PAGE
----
One of the greatest and most unexpected features of Hong Kong is its vast network of stunning hiking trails. Many are literally a stone’s throw from the island’s city centre or the ‘burbs of Kowloon. The country parks, which occupy about 40% of the HK region, are a treasure trove of trails, and trails on the outlying islands are a great escape. These walks offer all levels of difficulty, distance and pitch, a combination of natural and built paths, exposure and shade. And incredibly, even the more distant trails are accessible by public transportation. Some require a combination of MTR, minibus, taxis, ferries and water taxis, but many are just a bus or MTR ride away.
Typically, one associates Hong Kong with skyscrapers, crowded streets and luxury shopping. But I think the natural outdoor adventures Hong Kong offers are greatly under-represented in the city’s outward face. These hikes truly offer incredible experiences in one bundle—amazing views, historic sites, access to pristine beaches, natural highlights, a great workout, and more.
We are lucky to live at HK Parkview on the edge of Tai Tam Country Park where we have dozens of hiking trails literally at our doorstep. I’ve trekked a number of them, but my favourite “go-to” is a hike up Violet Hill, a 155-metre climb from home to the peak (at 430 meters above sea level), which offers a scenic, heart-pumping, quad-toning blast. It takes me one hour door-to-door if I push through and don’t stop to admire the view.
Recently my daughter Ainsleigh and I decided to tackle a trail called “Twin Peaks and 1,000 Steps”. “Butt-kicking”, “very difficult” and “hardcore” are terms used in descriptions of this hike, but I’m in decent shape and Ainsleigh is in awesome shape, so sun-screened, bug-sprayed, hatted, watered-up and pumped by a “come on mom, you can do this” mantra, off we went on a recent Sunday morning.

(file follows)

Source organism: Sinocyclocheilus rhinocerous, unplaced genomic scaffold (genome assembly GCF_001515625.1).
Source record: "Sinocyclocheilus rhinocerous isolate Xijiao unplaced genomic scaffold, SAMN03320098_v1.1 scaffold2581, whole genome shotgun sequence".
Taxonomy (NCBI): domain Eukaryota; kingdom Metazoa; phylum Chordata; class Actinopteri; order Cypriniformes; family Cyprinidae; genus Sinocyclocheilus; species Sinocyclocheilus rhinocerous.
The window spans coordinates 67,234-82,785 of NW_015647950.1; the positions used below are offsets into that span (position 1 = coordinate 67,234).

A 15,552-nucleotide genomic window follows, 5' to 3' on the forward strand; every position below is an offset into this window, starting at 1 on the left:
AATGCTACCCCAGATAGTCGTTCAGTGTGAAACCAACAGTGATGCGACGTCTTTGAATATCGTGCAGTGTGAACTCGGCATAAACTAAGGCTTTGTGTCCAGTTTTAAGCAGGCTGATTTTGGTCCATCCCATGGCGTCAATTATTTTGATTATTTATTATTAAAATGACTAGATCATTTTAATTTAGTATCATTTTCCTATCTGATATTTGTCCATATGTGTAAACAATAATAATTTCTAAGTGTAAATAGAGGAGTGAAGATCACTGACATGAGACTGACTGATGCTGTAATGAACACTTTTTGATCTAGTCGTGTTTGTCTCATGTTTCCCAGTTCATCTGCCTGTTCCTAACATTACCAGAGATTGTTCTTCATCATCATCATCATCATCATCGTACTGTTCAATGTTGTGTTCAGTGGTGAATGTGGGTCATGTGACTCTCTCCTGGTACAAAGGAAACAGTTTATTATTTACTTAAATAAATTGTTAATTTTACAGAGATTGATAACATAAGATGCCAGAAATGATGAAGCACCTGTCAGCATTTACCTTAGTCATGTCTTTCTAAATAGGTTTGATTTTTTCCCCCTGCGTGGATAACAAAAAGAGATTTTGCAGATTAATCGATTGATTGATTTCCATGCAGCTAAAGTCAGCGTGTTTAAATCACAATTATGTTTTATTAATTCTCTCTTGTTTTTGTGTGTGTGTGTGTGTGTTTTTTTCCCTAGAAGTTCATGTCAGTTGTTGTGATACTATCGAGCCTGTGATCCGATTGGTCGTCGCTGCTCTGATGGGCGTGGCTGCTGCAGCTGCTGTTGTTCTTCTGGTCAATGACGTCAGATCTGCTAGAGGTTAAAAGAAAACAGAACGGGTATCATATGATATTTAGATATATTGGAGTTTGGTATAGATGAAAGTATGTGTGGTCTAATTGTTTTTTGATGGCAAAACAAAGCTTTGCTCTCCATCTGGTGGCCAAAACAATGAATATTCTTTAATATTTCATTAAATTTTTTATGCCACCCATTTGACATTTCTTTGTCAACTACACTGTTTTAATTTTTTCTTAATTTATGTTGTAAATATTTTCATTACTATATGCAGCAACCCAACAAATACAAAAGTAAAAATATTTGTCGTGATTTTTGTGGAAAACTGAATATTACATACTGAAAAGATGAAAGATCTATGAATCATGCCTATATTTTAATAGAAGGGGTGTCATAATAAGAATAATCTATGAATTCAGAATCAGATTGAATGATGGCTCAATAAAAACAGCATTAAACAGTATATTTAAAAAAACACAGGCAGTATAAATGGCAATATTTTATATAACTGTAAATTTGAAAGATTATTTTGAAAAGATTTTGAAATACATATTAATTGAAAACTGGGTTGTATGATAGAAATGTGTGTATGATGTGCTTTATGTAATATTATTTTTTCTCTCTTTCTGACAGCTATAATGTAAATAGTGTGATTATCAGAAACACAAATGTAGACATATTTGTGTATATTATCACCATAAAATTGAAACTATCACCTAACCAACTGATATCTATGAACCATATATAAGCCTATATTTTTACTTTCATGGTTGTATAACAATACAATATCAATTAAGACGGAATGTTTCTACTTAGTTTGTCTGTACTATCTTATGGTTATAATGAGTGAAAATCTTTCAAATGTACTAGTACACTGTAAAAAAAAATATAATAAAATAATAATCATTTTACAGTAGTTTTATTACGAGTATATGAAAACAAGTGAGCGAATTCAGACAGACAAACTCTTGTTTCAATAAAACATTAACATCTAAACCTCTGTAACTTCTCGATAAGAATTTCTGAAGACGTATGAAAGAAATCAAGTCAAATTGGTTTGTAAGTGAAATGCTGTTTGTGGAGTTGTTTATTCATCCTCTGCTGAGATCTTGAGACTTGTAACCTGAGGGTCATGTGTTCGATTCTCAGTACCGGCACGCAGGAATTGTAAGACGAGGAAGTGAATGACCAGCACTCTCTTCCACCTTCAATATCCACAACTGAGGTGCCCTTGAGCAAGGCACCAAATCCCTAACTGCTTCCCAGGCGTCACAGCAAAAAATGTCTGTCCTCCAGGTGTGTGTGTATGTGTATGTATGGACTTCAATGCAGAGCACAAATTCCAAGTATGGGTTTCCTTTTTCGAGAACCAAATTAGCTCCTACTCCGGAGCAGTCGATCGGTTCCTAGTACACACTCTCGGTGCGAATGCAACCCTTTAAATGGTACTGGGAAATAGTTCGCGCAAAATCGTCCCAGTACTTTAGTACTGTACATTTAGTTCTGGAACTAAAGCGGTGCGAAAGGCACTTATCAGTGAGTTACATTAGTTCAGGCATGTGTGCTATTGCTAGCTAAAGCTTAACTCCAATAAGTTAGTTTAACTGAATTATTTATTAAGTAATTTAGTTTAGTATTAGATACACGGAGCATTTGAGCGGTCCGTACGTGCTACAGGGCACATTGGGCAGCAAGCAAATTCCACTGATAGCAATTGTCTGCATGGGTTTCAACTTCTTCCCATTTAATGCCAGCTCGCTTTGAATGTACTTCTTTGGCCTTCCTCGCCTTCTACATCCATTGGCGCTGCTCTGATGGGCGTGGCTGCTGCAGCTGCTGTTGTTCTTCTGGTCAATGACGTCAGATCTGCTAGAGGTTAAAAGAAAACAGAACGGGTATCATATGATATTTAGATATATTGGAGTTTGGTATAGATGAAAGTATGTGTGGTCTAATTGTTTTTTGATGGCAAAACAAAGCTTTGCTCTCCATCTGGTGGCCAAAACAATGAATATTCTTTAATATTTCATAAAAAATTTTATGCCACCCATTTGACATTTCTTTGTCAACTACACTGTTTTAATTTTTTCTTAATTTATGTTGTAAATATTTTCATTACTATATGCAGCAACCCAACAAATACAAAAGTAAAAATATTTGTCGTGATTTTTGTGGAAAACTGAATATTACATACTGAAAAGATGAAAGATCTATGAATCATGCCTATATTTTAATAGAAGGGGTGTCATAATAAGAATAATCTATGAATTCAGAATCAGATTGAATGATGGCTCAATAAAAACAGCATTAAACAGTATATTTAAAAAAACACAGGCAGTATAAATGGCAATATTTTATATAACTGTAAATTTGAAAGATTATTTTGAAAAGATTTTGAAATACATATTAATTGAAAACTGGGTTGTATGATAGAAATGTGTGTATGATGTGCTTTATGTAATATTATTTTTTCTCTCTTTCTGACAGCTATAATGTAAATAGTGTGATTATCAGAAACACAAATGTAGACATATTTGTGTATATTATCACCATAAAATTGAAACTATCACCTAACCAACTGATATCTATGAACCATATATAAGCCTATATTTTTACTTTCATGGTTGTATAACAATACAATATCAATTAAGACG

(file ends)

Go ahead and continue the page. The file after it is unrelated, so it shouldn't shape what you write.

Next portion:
This 4.8 km trail runs between Parkview and Stanley, a lovely enclave on Stanley Bay in the southeast part of the island. From Parkview, the trail begins at Violet Hill. So far, so good.
We reached the resting place at Tze Kong Bridge just over an hour into our walk and felt fine. We fuelled up with our frozen chunks of fresh pineapple, watermelon and granola bars. This junction offers a few directional options and I looked longingly at the flat and/or downhill routes, but Ainsleigh made me stick to the plan.
The 1,000 steps was really hard. It didn’t help that it was a brutally hot day—about 30-degrees Celsius, which feels like 42 or 43 with the humidity. And that was when we started at 9:30am; it just got hotter from there.
I lost track of how many times we stopped on this climb, but we weren’t alone in that regard. There were other small groups of people with whom we played leapfrog the whole way. The fact that others were stopping as frequently made me feel better, but it still hurt.
It was such a relief to reach the top, but another hiker reminded me this walk isn’t called the “Twin” Peaks for nothing. The trail that followed was easier but there was precious little shade. The second climb, which was more on natural, rocky terrain, was where I started feeling fatigued, but there was nothing for it but to keep going.
After the second peak, there is a steep decline, also about 1,000 steps, and on this part of the trail there is zero shade. I took a good pace going down because I really wanted to get to the finish.
We finally reached the bottom of the path where I was expecting immediate gratification with a cold beer at a Stanley bar. But actually the path ends (or begins, depending on your starting point) on Stanley Bay Road about a 10-minute walk from Stanley itself. The heat and relentless sun had taken their toll, not to mention the fact that we had just walked for three hours from 270 meters above sea level at Parkview up to 410 meters, down 120, back up to 340 meters, down to 295, up to 355, then down to near sea level. We caught a taxi and went home to a good dose of electrolyte drinks, salt, protein, air conditioning, a long stretch and a celebratory G&T at the pool.
From most cities in Canada, we would have to drive two hours to the start point of a major hike and walk in a circle back to the car. But here, the hikes are everywhere, easily accessible and very beautiful. This is a unique and wonderful aspect of HK, and one not to be overlooked or taken for granted.